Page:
'My Death for the Motherland Is Happiness': Women, Patriotism, and Soldiering in Russia's Great War, 1914-1917

Title'My Death for the Motherland Is Happiness': Women, Patriotism, and Soldiering in Russia's Great War, 1914-1917
Publication TypeJournal Article
Year of Publication2004
AuthorsStockdale, Melissa K.
JournalAmerican Historical Review
Volume109
Issue1
Pagination78-116
Date Published2004
Abstract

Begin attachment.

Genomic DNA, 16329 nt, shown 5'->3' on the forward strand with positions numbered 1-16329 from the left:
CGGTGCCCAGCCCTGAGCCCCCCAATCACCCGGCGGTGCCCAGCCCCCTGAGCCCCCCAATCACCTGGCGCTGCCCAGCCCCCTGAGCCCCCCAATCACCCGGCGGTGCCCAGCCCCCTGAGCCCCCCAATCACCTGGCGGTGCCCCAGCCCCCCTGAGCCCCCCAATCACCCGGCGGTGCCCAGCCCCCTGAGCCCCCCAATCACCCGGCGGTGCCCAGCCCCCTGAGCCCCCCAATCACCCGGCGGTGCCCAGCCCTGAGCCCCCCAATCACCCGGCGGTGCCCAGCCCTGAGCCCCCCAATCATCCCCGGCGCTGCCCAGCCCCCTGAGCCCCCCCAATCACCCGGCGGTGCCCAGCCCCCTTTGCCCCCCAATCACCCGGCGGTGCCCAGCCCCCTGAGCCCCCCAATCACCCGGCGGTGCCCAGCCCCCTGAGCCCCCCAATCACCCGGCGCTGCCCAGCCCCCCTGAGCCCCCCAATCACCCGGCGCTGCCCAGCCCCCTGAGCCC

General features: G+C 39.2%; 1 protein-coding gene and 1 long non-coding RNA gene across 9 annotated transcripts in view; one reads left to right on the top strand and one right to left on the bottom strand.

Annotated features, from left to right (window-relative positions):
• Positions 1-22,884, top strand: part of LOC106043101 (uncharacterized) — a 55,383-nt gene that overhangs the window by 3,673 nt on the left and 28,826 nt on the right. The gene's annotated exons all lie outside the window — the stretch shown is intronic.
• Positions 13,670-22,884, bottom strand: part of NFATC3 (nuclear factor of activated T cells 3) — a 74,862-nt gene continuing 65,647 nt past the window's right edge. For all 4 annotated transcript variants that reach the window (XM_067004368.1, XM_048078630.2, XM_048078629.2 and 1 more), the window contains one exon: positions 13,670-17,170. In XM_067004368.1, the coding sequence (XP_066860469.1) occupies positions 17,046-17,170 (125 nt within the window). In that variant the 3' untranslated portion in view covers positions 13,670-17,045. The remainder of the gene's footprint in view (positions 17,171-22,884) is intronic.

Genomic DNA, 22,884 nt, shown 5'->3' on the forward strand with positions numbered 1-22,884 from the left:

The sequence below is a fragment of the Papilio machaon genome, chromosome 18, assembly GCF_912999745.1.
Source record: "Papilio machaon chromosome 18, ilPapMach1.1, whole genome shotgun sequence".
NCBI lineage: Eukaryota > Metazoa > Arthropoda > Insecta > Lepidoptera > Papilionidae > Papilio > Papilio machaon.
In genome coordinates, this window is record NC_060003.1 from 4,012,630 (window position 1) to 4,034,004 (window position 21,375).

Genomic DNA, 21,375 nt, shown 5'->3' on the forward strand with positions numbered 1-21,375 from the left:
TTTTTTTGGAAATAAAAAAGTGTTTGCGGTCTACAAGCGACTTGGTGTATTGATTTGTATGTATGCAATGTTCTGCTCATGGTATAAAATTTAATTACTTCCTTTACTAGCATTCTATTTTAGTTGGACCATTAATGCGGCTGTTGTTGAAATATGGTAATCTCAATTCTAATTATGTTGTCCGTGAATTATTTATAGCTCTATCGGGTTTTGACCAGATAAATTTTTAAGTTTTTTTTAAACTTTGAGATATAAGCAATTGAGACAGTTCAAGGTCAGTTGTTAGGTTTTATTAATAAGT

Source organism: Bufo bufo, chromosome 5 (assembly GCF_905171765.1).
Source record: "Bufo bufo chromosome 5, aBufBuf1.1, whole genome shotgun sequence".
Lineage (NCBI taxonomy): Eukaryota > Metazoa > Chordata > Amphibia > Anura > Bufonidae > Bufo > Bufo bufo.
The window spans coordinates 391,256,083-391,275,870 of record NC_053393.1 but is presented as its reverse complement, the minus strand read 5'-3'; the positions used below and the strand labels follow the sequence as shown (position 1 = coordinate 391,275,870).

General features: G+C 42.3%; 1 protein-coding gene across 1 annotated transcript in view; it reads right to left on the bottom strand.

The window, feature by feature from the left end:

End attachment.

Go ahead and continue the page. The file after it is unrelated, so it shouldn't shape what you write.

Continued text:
Investigates the phenomenon of women soldiers in World War I, focusing on the revolutionary Women's Battalions of Death in the Russian army. The analysis is placed within the Western tradition of armed civic virtue and its linkage of rights of modern citizenship with the citizen's obligation to bear arms. The creation of the first government-sanctioned female combat units in modern history was a product of the intersection of total war, national emergency, and democratizing revolution that profoundly affected ideas about gender roles and citizenship in Russia. The women's battalions were a national, mass movement that cut across class and political identities. The article illuminates the contingencies of Russian patriotism in a critical era and suggests why gender beliefs and practices, as well as the larger omission of the war experience from Russian historical narratives for some seven decades, ensured that the story of these once-celebrated women soldiers would be largely forgotten.

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